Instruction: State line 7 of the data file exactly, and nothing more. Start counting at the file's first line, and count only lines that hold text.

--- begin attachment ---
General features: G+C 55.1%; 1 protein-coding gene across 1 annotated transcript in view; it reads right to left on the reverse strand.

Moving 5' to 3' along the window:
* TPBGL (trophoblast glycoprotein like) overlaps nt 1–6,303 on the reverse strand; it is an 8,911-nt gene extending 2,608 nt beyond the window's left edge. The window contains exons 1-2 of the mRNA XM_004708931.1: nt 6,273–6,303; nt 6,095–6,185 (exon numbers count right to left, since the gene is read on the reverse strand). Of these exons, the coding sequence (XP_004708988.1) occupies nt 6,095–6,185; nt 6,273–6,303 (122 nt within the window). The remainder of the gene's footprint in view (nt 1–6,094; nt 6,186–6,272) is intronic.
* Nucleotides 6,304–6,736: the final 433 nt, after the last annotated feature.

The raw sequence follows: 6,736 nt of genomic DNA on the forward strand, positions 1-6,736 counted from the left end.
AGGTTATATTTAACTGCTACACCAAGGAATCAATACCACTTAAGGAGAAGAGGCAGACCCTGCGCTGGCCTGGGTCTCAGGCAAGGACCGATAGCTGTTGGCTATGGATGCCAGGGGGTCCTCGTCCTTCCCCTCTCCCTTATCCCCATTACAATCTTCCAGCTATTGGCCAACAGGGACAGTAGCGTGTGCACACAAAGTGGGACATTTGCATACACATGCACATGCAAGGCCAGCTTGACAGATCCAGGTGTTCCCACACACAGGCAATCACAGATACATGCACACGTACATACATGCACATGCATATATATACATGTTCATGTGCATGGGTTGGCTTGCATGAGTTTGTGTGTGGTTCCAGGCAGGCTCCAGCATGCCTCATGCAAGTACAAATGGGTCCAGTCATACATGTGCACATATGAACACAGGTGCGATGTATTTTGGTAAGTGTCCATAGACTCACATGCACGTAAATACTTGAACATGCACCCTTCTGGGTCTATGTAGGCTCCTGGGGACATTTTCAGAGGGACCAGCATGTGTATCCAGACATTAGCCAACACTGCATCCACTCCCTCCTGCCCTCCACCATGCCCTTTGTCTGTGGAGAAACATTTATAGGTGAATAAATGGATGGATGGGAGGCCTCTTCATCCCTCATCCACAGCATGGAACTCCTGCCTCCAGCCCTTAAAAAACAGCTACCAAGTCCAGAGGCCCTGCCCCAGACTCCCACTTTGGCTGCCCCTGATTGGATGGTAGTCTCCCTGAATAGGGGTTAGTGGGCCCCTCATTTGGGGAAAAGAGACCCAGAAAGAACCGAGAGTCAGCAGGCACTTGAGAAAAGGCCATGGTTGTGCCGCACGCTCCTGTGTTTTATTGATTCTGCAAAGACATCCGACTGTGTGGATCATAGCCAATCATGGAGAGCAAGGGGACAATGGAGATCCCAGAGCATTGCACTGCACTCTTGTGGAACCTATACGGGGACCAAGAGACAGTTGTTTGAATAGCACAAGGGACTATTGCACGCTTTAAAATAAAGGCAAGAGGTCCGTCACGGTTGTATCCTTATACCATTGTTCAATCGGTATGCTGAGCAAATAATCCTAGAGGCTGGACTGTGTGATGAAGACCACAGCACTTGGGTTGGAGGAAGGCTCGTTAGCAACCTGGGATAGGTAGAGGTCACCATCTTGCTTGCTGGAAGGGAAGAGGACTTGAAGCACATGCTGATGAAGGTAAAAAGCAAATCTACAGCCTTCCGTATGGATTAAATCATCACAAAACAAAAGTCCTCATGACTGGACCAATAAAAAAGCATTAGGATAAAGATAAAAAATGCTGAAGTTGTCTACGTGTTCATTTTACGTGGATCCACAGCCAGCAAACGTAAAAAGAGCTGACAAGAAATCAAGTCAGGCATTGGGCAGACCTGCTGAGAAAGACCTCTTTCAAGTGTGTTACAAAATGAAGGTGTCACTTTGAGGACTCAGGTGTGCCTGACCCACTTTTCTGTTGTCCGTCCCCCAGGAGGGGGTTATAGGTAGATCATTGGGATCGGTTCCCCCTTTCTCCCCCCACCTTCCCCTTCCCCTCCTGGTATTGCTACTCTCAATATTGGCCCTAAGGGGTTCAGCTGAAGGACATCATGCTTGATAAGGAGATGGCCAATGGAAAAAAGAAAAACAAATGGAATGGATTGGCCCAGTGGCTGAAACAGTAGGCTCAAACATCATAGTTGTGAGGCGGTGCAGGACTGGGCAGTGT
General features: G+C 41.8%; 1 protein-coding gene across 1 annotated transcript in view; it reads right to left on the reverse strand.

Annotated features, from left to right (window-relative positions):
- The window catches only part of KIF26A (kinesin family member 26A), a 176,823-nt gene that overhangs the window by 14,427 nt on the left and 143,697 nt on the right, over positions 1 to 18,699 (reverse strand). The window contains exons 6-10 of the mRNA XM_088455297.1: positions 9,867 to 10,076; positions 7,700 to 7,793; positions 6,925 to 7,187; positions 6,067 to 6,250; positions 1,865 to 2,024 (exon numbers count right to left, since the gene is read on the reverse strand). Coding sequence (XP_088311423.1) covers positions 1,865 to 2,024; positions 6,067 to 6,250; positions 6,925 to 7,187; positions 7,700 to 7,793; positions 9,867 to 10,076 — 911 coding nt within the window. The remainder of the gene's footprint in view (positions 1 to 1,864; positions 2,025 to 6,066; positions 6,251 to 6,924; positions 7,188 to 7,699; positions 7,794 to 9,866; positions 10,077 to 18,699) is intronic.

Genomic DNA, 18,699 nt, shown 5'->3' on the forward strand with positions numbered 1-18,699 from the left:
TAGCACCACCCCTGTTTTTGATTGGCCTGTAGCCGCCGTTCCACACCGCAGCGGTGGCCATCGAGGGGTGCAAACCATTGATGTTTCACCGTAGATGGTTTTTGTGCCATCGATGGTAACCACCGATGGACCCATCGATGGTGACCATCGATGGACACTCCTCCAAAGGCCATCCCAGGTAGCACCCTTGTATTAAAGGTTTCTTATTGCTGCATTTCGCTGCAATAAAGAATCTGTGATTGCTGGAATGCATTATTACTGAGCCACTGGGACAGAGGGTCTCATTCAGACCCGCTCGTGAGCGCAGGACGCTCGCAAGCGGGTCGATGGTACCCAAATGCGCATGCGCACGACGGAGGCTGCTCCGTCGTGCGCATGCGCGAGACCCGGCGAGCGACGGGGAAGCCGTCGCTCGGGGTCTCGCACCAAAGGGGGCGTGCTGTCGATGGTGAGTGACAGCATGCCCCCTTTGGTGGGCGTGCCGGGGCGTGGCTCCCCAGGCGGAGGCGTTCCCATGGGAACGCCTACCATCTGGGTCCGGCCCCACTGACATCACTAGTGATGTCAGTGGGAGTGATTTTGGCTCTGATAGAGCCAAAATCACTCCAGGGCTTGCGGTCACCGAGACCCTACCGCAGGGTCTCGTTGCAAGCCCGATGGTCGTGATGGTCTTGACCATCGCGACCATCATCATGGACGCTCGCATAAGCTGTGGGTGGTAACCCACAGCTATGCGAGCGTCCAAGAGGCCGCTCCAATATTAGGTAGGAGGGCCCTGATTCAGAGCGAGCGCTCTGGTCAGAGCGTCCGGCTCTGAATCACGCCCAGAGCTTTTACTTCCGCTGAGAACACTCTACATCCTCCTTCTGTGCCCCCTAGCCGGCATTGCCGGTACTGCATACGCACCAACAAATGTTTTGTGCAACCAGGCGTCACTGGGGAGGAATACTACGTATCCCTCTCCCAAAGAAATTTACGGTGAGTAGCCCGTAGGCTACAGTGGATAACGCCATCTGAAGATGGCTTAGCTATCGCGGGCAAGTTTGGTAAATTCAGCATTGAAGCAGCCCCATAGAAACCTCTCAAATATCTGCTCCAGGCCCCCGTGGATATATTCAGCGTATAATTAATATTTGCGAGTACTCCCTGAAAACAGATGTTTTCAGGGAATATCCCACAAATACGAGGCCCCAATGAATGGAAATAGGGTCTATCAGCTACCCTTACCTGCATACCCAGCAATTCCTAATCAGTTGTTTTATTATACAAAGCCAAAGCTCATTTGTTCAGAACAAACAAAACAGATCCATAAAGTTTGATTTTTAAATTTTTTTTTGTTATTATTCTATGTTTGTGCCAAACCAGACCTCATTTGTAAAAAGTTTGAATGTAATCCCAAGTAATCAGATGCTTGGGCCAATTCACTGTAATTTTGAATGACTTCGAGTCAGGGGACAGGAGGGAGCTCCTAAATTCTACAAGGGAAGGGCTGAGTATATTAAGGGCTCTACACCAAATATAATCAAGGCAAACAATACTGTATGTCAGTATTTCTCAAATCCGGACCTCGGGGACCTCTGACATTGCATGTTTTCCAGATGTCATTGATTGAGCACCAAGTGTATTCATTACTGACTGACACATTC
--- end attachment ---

General features: G+C 41.8%; 1 protein-coding gene across 1 annotated transcript in view; it reads right to left on the reverse strand.